Another resident, Nelson Adebayo, does not pray for the community to witness the intensity of last year’s flood, which made many houses to be flooded and residents sleeping in rooms with water, adding: “If the dam is opened and it rains heavily, it means many would run away, based on the experience of last year. We were technically swimming in the rooms with many of our household items damaged.”
Asked if he planned to relocate, Adebayo asked rhetorically: “Where do I relocate to? We have to stay and find a means to survive the situation. We are Nigerians; we would always face it through God. How do we prepare for the flood? To run to the village? If it comes, we would face it and God will see us through.
“Unless the government comes to our aid, but I do not know how they will do it, since it is about nature. Though we have heard the news of the impending flood, no government officials had come around to engage us physically about it.”
Henry Omulala, yet another resident, noted: “Past experiences have been terrible, but this year, we thanked God that nothing has happened so far. Last year was very heavy, so we have been expecting the rain and its consequences.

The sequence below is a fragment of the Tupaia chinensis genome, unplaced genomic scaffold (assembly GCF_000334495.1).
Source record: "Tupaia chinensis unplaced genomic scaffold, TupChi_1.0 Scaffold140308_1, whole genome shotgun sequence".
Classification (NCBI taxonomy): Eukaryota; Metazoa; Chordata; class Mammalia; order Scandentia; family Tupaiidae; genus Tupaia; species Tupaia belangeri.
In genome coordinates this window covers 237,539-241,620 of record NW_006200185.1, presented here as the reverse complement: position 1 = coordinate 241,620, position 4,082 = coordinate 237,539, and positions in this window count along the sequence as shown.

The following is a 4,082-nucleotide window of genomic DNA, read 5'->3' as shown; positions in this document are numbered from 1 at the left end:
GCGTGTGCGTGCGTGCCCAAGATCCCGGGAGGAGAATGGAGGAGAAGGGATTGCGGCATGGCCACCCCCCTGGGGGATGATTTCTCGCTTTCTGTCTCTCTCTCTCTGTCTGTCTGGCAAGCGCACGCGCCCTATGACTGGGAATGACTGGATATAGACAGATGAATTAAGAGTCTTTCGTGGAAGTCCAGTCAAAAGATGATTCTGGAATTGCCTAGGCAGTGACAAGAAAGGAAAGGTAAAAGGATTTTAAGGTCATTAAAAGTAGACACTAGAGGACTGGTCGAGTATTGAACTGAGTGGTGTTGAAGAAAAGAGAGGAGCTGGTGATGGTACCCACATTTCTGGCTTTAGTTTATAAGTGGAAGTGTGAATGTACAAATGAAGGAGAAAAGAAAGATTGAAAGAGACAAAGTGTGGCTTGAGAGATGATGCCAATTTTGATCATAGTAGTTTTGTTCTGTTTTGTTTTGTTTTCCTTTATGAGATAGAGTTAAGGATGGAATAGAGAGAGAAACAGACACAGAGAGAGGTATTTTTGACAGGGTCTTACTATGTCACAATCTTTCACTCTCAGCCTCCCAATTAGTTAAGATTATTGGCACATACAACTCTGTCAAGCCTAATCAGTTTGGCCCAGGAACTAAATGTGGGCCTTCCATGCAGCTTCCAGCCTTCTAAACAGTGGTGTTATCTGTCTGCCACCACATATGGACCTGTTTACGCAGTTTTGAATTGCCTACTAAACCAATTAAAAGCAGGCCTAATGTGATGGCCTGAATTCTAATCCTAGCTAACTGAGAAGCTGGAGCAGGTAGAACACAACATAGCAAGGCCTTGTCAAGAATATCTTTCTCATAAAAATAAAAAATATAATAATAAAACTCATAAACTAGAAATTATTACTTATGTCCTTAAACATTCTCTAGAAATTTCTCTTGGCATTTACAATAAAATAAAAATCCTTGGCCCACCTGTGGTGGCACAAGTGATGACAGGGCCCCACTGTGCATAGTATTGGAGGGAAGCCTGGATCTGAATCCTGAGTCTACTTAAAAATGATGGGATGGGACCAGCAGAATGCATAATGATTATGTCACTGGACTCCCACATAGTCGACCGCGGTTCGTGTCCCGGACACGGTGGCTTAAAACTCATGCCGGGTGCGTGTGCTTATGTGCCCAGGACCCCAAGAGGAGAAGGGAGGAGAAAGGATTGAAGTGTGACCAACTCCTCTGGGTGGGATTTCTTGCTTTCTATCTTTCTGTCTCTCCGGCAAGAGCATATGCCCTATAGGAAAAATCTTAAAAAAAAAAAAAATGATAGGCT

“If it comes, we would manage it. Normally if it comes, nobody comes to our aid; we assist ourselves to overcome the challenges. We do not plan to relocate; we did not relocate last year, despite the community being waterlogged for about five months, and we hope the government will truly do something.”
Daniel Patrick had changed accommodation twice within the community, but it was more like moving from the frying pan to fire, as the former apartment turned out to be better than the new one he rented. He lamented that landlords would claim their houses do not get flooded, which is usually a lie.